ABSTRACT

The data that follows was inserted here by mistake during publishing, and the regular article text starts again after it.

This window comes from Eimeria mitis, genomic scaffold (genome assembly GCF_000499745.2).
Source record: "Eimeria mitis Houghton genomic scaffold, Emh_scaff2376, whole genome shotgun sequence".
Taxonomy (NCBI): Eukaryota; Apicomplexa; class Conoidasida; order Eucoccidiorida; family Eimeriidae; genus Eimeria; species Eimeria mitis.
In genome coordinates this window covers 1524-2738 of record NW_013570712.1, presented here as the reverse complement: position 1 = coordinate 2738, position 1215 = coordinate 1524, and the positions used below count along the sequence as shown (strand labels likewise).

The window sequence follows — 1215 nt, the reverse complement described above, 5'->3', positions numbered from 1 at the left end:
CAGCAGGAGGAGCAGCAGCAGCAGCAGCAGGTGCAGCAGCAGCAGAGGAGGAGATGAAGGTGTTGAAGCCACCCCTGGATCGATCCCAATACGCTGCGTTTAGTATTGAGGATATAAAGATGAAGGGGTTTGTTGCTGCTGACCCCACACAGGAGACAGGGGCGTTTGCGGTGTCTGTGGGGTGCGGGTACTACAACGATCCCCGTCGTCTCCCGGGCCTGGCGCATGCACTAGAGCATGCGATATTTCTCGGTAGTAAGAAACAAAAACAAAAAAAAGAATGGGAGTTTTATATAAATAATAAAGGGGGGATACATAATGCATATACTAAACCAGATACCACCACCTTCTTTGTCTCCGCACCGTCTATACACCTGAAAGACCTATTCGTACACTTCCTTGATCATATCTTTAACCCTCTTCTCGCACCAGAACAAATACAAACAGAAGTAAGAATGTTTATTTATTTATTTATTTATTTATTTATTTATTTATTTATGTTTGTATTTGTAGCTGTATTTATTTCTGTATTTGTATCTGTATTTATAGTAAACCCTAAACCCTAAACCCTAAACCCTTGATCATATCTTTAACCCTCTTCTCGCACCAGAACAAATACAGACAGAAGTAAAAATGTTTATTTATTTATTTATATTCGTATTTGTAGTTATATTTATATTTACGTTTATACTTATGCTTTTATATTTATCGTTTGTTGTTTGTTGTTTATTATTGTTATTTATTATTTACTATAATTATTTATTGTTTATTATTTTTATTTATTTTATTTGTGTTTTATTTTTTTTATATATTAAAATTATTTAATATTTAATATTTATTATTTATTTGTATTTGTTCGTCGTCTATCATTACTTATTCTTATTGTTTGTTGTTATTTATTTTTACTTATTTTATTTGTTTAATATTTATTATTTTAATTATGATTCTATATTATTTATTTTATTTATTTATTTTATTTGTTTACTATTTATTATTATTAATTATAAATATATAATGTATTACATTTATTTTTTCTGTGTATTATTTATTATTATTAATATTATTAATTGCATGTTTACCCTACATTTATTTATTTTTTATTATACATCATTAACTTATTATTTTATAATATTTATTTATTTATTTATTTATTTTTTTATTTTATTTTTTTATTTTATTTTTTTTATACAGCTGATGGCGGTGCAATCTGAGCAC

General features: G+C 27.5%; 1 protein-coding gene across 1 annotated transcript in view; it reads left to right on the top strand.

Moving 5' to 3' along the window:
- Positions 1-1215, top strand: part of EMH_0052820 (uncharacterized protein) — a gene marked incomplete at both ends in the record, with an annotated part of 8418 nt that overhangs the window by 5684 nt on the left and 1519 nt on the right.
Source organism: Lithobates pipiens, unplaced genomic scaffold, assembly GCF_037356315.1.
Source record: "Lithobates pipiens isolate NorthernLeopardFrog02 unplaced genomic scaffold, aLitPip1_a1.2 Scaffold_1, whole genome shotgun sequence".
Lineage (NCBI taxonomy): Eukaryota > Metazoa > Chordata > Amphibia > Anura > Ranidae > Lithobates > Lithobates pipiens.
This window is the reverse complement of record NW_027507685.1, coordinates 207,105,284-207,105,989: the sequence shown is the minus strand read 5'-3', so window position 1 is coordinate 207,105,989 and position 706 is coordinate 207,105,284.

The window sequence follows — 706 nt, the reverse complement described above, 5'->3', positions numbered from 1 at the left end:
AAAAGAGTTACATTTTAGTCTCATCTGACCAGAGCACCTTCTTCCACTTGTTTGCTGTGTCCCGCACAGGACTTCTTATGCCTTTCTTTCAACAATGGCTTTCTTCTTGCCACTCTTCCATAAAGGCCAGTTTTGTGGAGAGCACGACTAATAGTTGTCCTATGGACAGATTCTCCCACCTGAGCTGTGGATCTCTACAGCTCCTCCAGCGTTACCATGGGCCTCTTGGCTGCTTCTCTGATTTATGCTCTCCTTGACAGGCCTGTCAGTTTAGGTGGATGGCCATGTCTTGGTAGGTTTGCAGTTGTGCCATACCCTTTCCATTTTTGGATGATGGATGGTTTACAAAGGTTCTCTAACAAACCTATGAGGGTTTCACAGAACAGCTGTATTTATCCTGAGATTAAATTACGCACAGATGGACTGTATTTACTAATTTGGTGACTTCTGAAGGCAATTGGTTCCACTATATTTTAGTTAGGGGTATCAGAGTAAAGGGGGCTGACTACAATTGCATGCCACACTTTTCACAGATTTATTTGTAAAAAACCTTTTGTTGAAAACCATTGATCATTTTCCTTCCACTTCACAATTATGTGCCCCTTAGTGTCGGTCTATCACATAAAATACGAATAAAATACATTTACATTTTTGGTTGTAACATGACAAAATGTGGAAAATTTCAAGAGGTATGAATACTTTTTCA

Few studies have examined community structure among myxozoan species in fish. Herein myxozoan communities are described from 2 cyprinid species, the spottail shiner (Notropis hudsonius) and the common shiner (Luxilus cornutus), from mesotrophic and eutrophic localities in rivers in southwestern Quebec, Canada. Four myxozoan species were found, and total prevalence ranged from 60 to 86.7% in spottail shiners at 4 localities along the Richelieu River. Component species richness ranged from 2 to 4 and mean infracommunity richness from 0.87 to 1.47. Prevalence, component species richness, and infracommunity species richness in the spottail shiner were comparable to those from other localities in the Great Lakes and St. Lawrence River that were exposed to municipal effluents. Nine myxozoan species were found in common shiners from the Bras d'Henri micro-watershed. Component species richness varied from 6 to 8 at 4 localities, with total prevalence being 100% at all localities except 1, where it was 80%. Mean infracommunity richness ranged from 1.73 to 2.27. Prevalence, component species richness, and infracommunity species richness in the common shiner from the Bras d'Henri micro-watershed were among the highest observed for myxozoan communities from any host species to date. It is concluded that moderate levels of eutrophication are sufficient to generate species-rich communities of myxozoan parasites in fishes.

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